It is the rare review that begins with such exuberant praise as “the most dazzling, most unsettling, most oh-my-God-listen-up novel you’ll read,” but that is the beginning of Ron Charles’s rave in yesterday’s Washington Post for T. Geronimo Johnson’s Welcome to Braggsville (HaperCollins/Morrow, Feb. 17; OverDrive Sample), a novel Charles goes on to claim will “shock and disturb” even as Johnson’s “narration has such athleticism that you feel energized just running alongside him — or even several strides behind.”
David L. Ulin of the LA Times shares Charles’s enthusiasm, opening his review with “when was the last time you were shocked by a turn in a novel? Not merely surprised or astonished but actually stunned?” and goes on to call Johnson’s novel “audacious, unpredictable, exuberant and even tragic, in the most classic meaning of the word.”
Welcome to Braggsville is an IndieNext pick for February, with the following recommendation,
“In Welcome to Braggsville, Johnson explores cultural, social, and regional diversity in a world increasingly driven by social media. His satirical and ironic style portrays a UC Berkeley — ‘Berzerkeley’ — student from Georgia who, along with his friends, goes back to his hometown to challenge an annual Southern tradition and inadvertently sets off a chain of events resulting in tragic consequences. Johnson’s creative language play envelops the reader in the Deep South with the impact of a razor-sharp Lynyrd Skynyrd riff.”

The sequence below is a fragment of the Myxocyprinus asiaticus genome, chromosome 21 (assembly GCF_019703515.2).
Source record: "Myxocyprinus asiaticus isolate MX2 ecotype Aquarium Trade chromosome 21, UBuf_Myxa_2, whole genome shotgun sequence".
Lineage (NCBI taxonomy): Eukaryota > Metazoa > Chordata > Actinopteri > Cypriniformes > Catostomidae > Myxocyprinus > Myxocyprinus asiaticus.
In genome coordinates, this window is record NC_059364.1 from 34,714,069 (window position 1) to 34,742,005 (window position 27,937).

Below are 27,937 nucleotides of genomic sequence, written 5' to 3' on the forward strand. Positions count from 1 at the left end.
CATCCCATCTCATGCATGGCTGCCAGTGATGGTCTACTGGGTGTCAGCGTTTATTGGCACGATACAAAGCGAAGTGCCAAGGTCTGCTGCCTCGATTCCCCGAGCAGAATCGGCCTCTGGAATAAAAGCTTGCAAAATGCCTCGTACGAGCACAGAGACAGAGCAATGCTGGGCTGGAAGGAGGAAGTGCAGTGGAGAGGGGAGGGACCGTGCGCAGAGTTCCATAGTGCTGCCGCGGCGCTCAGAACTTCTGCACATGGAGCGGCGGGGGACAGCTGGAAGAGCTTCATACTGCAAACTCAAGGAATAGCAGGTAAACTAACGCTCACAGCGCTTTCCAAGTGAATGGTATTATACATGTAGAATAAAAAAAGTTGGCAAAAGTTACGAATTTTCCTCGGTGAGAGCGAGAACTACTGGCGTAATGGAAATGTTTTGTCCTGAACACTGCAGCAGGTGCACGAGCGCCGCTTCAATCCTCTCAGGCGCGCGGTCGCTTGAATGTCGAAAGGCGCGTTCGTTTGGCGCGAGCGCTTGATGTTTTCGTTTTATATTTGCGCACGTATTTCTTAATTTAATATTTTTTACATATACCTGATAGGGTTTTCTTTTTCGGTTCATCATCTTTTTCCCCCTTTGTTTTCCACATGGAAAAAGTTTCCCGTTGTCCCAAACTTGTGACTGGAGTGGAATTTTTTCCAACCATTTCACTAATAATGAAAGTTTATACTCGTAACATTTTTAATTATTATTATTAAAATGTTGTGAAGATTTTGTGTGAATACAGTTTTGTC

Johnson has jumped from a literary nonprofit publisher (Coffee House Press) to HarperCollins with his second novel (after his debut Hold It ‘Til It Hurts, which was a finalist for the 2013 PEN/Faulkner Award). For your readers willing to be challenged, lift some quotes from Charles’s review, which also makes it sound like a strong book club candidate.